If you’re used to grabbing your purchases at the store by the handles of a plastic shopping bag and you live in Connecticut, get ready for a change. If all goes as planned, by sometime this fall you will probably either be figuring out a different way to cart your groceries home or you’ll be paying a bit more. Taking after the schemes enacted in California and other locations, the state is preparing to save the environment by taxing the use of plastic bags. (WTNH)
The ‘Bag Tax’ is back, and a key legislative committee says it should start this October.
It would require a nickel tax on non-reusable bags at the supermarket and other retailers, and the bill has passed the Environment Committee with both Democrat and Republican votes. One estimate says that Connecticut residents use nearly one billion plastic bags a year. This proposal is aimed at cutting down the litter and raising money…
It’s estimated the nickel fee could generate as much as twenty million dollars.
It would be a dedicated stream of cash to help pay for the maintenance and keeping state parks open so that they would be insulated from the coming state budget cuts. The Democratic co-chair of the committee, Senator Ted Kennedy Junior of Branford calls it a ‘win-win’ idea that will also reduce the use of the bags.
I’m not here to defend the premise that plastic grocery bags are a great idea. We haven’t used them in years in our house. We have a set of those cloth bags with handles which you can keep using for a very long time. We make an exception every month or two and ask for paper bags because I use those for packing up the paper recycling, but otherwise it’s all cloth for us.
But what Connecticut is doing is yet another exercise in the government pretending they can modify human behavior through tax policy and it stinks. They know full well that the average family that gets four or five bags of groceries per week is probably going to just pony up the extra quarter on shopping day rather than be bothered with all this nonsense. And Connecticut’s elected officials are pretty much admitting that, saying that it will be a “steady revenue stream.”
Why not stop being hypocrites? If you truly think that plastic bags are an evil which should be removed from civilized realms (and there’s definitely an argument for that idea) then just ban them rather than cashing in on the game. Several states and cities have already done it. The National Conference of State Legislatures provides a list of places where various bag restrictions are either already in place or being considered. California and Hawaii have pretty much banned them entirely, along with several large cities including Chicago and Seattle. Allowing the use of the evil bags to continue flourishing while the government pockets tens of millions of dollars per year (by their own estimates) is simply hypocrisy.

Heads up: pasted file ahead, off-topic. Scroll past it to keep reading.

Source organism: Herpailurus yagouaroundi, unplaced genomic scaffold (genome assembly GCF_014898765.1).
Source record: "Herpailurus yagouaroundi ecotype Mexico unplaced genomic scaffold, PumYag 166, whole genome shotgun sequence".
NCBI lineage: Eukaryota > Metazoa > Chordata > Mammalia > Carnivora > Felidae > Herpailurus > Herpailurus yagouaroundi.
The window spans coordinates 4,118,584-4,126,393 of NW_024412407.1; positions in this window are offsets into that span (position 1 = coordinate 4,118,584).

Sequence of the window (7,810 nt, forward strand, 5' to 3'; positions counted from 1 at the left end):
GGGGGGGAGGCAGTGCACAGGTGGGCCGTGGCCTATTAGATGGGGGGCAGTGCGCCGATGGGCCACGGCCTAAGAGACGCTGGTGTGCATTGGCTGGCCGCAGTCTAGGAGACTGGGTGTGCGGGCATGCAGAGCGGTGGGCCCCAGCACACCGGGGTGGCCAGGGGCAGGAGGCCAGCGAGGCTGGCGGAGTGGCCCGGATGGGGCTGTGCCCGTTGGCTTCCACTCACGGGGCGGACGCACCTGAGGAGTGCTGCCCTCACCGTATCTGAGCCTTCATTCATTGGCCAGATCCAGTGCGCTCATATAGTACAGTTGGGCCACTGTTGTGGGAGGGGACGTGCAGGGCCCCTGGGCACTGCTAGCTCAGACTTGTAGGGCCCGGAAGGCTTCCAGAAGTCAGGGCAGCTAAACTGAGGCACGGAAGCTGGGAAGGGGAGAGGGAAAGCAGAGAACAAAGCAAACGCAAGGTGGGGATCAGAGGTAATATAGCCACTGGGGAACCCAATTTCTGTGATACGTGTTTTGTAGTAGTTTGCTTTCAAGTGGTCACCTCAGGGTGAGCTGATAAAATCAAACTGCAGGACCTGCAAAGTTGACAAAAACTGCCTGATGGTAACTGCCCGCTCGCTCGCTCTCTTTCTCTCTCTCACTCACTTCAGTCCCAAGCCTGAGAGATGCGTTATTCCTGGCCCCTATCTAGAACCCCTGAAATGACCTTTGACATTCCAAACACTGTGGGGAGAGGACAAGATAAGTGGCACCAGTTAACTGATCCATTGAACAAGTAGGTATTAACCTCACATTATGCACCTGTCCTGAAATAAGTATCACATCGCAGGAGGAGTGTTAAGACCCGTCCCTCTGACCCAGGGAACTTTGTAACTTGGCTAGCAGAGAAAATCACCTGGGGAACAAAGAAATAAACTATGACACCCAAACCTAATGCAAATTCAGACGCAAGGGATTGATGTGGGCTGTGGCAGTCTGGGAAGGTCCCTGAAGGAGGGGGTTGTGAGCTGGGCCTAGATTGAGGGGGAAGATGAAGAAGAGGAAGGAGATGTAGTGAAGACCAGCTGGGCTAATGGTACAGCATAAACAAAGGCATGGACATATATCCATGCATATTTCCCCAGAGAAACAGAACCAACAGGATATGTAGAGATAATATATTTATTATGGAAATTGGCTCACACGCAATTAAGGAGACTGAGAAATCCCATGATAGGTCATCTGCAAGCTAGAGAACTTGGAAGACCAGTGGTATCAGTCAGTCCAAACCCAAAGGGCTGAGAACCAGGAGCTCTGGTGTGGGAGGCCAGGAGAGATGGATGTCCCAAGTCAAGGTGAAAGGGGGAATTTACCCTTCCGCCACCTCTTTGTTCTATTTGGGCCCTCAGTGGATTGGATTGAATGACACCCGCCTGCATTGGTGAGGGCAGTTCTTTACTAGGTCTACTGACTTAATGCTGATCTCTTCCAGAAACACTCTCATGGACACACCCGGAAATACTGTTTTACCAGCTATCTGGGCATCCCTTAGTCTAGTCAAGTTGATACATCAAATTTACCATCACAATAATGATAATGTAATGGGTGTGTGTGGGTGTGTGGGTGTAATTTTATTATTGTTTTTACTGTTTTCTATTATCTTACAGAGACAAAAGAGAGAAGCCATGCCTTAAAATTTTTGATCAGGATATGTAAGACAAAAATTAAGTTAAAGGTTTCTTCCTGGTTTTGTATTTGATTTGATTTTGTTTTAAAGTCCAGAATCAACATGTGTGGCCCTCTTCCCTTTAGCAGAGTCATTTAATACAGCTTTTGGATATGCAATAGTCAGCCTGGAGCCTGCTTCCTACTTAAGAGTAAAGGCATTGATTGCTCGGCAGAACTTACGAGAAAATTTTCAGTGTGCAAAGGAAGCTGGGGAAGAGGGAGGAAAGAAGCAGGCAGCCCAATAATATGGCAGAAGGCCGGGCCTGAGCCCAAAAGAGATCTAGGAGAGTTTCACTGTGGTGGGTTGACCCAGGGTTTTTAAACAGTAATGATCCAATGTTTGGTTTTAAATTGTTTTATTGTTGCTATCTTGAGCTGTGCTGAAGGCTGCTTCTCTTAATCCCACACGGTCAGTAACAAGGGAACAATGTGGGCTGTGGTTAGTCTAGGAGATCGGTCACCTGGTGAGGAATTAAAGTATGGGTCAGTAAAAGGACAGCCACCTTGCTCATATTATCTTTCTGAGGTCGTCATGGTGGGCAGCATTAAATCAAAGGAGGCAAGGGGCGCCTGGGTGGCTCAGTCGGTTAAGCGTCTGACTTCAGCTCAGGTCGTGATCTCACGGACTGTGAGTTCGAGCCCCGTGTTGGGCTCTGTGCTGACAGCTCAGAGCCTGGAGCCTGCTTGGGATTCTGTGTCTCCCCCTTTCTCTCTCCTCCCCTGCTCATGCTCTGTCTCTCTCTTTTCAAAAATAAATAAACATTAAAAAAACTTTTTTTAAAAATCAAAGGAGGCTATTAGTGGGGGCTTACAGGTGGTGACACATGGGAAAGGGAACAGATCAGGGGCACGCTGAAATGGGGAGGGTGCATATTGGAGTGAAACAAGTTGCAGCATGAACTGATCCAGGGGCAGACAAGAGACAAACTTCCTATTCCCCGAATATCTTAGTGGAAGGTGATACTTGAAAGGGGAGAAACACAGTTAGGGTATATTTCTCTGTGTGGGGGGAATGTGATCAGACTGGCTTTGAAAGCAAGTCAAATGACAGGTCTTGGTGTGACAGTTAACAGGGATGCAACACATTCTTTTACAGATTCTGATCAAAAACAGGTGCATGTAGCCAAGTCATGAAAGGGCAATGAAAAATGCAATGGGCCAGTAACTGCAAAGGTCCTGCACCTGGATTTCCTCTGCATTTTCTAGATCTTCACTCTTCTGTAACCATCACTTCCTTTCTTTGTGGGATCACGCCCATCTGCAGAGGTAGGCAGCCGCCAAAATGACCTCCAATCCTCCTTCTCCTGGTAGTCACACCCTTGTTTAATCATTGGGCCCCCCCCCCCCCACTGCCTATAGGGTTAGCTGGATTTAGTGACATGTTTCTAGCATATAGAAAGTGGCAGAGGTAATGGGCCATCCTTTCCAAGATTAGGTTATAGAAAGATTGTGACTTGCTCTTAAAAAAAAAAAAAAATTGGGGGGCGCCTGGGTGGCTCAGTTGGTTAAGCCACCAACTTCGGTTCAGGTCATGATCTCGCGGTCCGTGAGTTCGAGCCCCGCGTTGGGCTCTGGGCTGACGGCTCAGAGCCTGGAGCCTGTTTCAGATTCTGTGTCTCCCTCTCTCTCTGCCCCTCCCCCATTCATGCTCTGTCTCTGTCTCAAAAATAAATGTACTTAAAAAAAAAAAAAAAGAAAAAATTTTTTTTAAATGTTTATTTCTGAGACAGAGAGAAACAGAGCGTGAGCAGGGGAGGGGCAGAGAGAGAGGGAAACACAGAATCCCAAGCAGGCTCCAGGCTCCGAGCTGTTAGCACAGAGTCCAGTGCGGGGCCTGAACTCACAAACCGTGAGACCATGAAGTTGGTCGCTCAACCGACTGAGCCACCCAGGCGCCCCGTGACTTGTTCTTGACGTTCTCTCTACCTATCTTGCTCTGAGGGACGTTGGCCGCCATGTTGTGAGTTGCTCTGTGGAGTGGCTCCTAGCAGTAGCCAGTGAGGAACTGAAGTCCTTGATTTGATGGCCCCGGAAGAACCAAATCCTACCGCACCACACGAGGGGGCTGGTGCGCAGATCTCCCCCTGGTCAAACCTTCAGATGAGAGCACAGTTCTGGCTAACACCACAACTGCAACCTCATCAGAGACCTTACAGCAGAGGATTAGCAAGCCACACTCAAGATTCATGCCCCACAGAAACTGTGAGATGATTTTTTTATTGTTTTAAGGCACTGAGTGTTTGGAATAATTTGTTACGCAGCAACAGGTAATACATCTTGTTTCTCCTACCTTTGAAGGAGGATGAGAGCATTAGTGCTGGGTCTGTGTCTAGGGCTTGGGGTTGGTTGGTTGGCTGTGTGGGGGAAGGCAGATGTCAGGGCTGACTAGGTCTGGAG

But even if I’m not a fan of plastic bags, is banning them at all really the answer? Even assuming you want the government micromanaging your life and the free market that much, possibly not. This think piece at Wired from last year poses the question of what you’ll be replacing them with after the ban.
But advocates of these laws and journalists who cover the issue often neglect to ask what will replace plastic bags and what the environmental impact of that replacement will be. People still need bags to bring home their groceries. And the most common substitute, paper bags, may be just as bad or worse, depending on the environmental problem you’re most concerned about.
That’s leading to a split in the anti-bag movement. Some bills, like in Massachusetts, try to reduce the use of paper bags as well as plastic, but still favor paper. Others, like in New York City, treat all single-use bags equally. Even then, the question remains as to whether single-use bags are necessarily always worse than reusable ones.
I find the reusable cloth bags to be a great option, but I’m simply not comfortable dictating that choice to you. (Nor do I want Uncle Sam taking on that role.) After all, sometimes you find yourself stopping up to pick up some groceries on the way home and you don’t have your cloth bags with you. How are you going to carry your purchases? Perhaps keeping both the plastic and paper bags around but educating the public about options and consequences so they can make their own decisions might be a better use of the government’s time. Or, failing that, force the stores to use bags which say on the outside in large letters, “I Just Gave Five Cents to the Government So They Can Waste That Too.”